Marsha Linehan, the developer of Dialectical Behavior Theory for the treatment of Borderline Personality Disorder uses a simple phrase to describe the goal of her therapy: to help people create a life worth living.

How does that work?

One of the social skills modules taught in DBT is intended to decrease negative emotions about yourself is by expressing positive attitudes toward others. In fact, a recent study has shown that simple acts of kindness to others can increase a person’s levels of self-esteem, gratitude and happiness – in just 12 minutes!

The study, published in the Journal of Happiness Studies, was conducted by psychologist Douglas Gentile and colleagues at Iowa State University. 12 participants were instructed to take a 12 minute walk around a building and mentally wishing people they came across well. For example by sincerely thinking “I wish for this person to be happy.”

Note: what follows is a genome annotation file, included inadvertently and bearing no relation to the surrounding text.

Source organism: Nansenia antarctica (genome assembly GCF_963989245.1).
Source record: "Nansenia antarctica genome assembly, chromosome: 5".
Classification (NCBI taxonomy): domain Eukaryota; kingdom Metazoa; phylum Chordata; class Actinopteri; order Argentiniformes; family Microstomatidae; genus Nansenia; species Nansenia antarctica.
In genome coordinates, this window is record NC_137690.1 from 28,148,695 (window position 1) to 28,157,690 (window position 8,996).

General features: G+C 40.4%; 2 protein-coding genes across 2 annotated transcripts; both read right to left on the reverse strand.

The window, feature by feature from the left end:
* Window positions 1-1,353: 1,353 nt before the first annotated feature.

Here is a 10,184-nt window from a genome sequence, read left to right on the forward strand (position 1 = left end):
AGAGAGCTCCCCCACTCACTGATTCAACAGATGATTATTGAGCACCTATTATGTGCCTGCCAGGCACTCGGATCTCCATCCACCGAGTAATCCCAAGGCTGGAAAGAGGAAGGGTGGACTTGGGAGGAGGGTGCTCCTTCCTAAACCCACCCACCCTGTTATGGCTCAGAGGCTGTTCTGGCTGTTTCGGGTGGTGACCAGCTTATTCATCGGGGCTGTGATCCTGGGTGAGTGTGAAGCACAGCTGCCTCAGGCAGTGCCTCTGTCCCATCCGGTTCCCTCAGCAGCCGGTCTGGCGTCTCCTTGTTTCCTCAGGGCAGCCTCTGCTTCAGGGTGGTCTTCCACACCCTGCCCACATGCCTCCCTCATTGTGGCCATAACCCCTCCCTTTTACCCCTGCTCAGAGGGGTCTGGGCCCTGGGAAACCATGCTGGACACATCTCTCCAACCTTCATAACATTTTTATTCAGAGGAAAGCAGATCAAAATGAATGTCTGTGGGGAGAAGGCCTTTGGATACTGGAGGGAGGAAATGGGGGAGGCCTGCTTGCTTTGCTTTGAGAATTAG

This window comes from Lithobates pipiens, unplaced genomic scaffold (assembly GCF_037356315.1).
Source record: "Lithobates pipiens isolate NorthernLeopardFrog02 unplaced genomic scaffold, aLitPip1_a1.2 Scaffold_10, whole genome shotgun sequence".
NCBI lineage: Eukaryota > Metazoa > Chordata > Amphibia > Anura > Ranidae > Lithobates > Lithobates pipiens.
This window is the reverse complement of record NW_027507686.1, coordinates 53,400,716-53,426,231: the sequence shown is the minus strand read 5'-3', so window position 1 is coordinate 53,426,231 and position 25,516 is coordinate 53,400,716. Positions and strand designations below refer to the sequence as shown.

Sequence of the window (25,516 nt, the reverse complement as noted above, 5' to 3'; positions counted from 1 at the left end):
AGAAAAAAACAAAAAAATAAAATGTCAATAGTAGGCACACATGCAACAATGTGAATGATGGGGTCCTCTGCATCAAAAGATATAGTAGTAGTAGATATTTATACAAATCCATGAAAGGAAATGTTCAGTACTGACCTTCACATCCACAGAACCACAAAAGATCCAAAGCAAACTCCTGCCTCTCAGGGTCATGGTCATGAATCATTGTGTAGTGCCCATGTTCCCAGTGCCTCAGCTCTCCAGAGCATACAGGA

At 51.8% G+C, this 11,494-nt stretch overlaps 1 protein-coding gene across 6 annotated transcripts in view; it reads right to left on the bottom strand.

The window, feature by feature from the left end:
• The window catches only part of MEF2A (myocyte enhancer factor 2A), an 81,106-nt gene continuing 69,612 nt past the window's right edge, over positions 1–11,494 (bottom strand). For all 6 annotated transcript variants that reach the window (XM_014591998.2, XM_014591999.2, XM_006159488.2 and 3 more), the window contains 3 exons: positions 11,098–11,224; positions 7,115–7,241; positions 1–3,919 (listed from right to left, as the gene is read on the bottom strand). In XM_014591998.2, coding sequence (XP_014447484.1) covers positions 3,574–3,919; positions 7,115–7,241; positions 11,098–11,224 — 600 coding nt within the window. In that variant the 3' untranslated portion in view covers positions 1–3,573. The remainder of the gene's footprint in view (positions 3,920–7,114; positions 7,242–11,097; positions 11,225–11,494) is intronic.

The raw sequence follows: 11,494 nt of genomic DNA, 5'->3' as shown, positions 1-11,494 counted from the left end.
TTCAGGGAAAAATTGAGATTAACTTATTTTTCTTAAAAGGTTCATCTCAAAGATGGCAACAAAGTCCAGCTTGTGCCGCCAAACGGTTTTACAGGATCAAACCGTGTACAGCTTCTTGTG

Those who expressed this type of kindness were found to experience lower anxiety, greater happiness, greater empathy, and higher feelings of caring and interpersonal connectedness than those in two other groups who practiced different approaches while taking the same 12 minute stroll. People in these control groups were instructed to look at people and focus on what they saw on the outside, such as their clothing, color combinations and textures, makeup and accessories and to mentally compare themselves to the people they saw. The study data showed that participants in these two groups did not experience the same positive improvements as the first group and, in fact, some felt worse.

Could obtaining a higher state of happiness it be that easy? It just may be. According to Professor Gentile, “It’s a simple strategy that doesn’t take a lot of time that you can incorporate into your daily activities.”

I hope this makes you feel happy, too.

 

 

 

 

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Across the Borderline
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